WordPress themes also follow a similar path, and that is why the mechanism of child themes was built. Actually, child themes are the recommended way of making modifications to a theme ( the parent ).
If you want to change something about the theme you’re using (change something within its source files, that is), then you should do it through a child theme.
The whole idea of a child theme is that you can modify, and add to the functionality of that parent theme without modifying it directly. The parent remains intact, everything is built into the child theme.
A child theme consists of at least one directory (the child theme directory) and two files (style.css and functions.php), which you will need to create:
- The child theme directory
Your child theme’s stylesheet (style.css) must begin with the following things.
- You will need to replace the example text with the details relevant to your theme.
- The Template line corresponds to the directory name of the parent theme. You may be working with a different theme, so adjust accordingly.
The final step is to enqueue the parent and child theme stylesheets. Note that the previous method was to import the parent theme stylesheet using @import: this is no longer best practice, as it increases the amount of time it takes style sheets to load. The correct method of enqueuing the parent theme stylesheet is to add a wp_enqueue_scripts action and use wp_enqueue_style() in your child theme’s functions.php.
You will therefore need to create a functions.php in your child theme directory. The first line of your child theme’s functions.php will be an opening PHP tag (<?php), after which you can enqueue your parent and child theme stylesheets.
The following example function will only work if your Parent Theme uses only one main style.css to hold all of the css. If your child theme has more than one .css file (eg. ie.css, style.css, main.css) then you will have to make sure to maintain all of the Parent Theme dependencies.
If your child theme style.css contains actual CSS code (as it normally does), you will need to enqueue it as well. Setting ‘parent-style’ as a dependency will ensure that the child theme stylesheet loads after it. Including the child theme version number ensures that you can bust cache also for the child theme.
Note: When you need to include files that reside within your child theme’s directory structure, you will use get_stylesheet_directory(). Because the parent template’s style.css is replaced by your child theme’s style.css, and your style.css resides in the root of your child theme’s subdirectory, get_stylesheet_directory() points to your child theme’s directory (not the parent theme’s directory).
Setting up Child Theme
From a user’s perspective, using child themes is no different from using standard themes.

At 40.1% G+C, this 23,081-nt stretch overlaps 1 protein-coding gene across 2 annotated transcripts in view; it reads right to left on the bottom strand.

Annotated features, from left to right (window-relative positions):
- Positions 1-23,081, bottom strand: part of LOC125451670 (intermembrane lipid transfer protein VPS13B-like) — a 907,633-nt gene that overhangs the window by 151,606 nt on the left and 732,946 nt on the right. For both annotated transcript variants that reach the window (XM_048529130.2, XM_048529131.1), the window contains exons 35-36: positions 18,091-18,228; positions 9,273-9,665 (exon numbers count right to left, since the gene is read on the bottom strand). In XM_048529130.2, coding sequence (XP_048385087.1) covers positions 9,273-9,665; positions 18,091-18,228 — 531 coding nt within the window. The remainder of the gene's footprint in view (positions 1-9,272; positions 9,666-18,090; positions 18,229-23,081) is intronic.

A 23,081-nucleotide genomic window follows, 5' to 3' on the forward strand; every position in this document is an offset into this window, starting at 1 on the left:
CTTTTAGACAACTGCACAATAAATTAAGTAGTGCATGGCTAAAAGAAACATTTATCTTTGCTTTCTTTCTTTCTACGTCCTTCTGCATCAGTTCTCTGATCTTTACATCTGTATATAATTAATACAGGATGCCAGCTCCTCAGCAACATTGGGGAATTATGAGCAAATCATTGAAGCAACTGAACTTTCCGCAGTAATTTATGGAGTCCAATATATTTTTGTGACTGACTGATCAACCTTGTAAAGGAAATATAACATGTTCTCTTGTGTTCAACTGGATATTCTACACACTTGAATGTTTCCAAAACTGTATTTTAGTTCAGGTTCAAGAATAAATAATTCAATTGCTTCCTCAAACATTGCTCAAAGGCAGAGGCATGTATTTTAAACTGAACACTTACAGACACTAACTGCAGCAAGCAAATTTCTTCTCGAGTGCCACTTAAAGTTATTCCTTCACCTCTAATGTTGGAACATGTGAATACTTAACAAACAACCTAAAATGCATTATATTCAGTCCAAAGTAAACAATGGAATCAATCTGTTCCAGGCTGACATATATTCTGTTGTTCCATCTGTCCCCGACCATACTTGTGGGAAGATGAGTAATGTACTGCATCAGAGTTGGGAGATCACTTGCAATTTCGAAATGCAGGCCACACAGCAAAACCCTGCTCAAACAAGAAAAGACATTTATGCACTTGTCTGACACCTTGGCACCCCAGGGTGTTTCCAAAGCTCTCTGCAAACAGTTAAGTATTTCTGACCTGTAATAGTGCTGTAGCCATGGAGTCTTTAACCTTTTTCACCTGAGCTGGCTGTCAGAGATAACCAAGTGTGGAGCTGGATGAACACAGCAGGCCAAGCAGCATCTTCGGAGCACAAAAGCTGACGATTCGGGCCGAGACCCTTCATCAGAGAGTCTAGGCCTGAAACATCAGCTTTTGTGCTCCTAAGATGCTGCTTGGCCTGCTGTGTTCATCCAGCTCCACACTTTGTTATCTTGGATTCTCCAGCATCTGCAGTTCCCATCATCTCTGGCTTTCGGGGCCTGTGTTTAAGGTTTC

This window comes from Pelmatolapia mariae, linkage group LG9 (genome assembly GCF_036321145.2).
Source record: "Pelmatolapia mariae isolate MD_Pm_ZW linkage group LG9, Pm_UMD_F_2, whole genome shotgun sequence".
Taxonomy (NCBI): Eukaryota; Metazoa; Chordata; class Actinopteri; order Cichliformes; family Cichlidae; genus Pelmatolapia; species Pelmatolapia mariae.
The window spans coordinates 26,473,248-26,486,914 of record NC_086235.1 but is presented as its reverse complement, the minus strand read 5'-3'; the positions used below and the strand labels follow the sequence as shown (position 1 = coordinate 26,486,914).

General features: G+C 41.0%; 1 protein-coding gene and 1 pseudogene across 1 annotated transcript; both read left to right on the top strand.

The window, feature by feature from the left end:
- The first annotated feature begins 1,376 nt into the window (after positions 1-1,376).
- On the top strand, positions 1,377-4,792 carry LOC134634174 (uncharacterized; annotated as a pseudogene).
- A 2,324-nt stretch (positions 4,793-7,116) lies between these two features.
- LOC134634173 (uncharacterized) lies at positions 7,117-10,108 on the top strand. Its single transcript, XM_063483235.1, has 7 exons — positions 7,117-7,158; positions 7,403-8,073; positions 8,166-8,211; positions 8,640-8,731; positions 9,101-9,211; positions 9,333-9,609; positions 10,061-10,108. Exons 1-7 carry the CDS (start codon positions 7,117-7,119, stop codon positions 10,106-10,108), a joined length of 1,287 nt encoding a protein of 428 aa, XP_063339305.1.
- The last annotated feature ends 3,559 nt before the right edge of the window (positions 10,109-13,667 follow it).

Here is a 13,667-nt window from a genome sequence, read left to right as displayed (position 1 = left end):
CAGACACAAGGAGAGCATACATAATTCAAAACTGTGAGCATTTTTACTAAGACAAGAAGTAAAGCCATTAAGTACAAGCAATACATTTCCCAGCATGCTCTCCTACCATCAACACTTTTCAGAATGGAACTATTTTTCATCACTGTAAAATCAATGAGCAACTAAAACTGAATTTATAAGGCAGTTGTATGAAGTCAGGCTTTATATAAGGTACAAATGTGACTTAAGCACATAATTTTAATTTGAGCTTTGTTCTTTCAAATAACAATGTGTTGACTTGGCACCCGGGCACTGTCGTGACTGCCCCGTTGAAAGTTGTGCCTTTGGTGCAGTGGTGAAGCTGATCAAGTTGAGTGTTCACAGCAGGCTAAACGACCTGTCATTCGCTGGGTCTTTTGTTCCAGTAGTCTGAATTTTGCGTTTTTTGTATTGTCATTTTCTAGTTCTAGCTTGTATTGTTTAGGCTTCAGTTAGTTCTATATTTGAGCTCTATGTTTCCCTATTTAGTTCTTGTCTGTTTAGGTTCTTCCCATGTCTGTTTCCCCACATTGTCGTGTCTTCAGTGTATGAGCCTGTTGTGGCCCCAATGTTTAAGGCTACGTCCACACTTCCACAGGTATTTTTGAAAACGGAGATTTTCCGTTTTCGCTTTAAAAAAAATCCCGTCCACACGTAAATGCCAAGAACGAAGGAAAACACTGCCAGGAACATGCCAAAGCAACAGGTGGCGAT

- You just go to your WordPress admin, navigate to Appearance > Themes page.
- Click on the Add New button. If your child theme came as a zip file, then you need to click on the ‘Upload Theme’ button. This will show you theme upload option.
- Click on choose file to select the theme zip file from your computer and then click on ‘Install Now’ button.
- After installing both parent and child themes, you can go ahead and activate the child theme.
Note: Keep in mind that you don’t need to activate the parent theme in order to use the child theme.
Note: WordPress will now upload the theme zip file from your computer and install it. It will also check if the parent theme is installed. If parent theme is available from theme directory, then it will try to install it. Otherwise, it will let you know that you will need to install parent theme manually.
If it fails to install the parent theme, then you will not be able to activate the child theme. It will show your child theme as broken on the themes page.
Error “The parent theme could not be found. You will need to install the parent theme, (Theme Name), before you can use this child theme.” The parent theme is definitely installed.”
For customizing your child theme you can override files and functions from your parrent theme.
File override :
When you add a template file to your child theme this will override the parent theme files, but this doesn’t happen to the functions.php file. Both the functions.php file of the child and parent themes will be loaded into the application.
If you want to change more than just the stylesheet, your child theme can override any file in the parent theme: simply include a file of the same name in the child theme directory, and it will override the equivalent file in the parent theme directory when your site loads. For instance, if you want to change the PHP code for the site header, you can include a header.php in your child theme’s directory, and that file will be used instead of the parent theme’s header.php.
You can also include files in the child theme that are not included in the parent theme. For instance, you might want to create a more specific template than is found in your parent theme, such as a template for a specific page or category archive.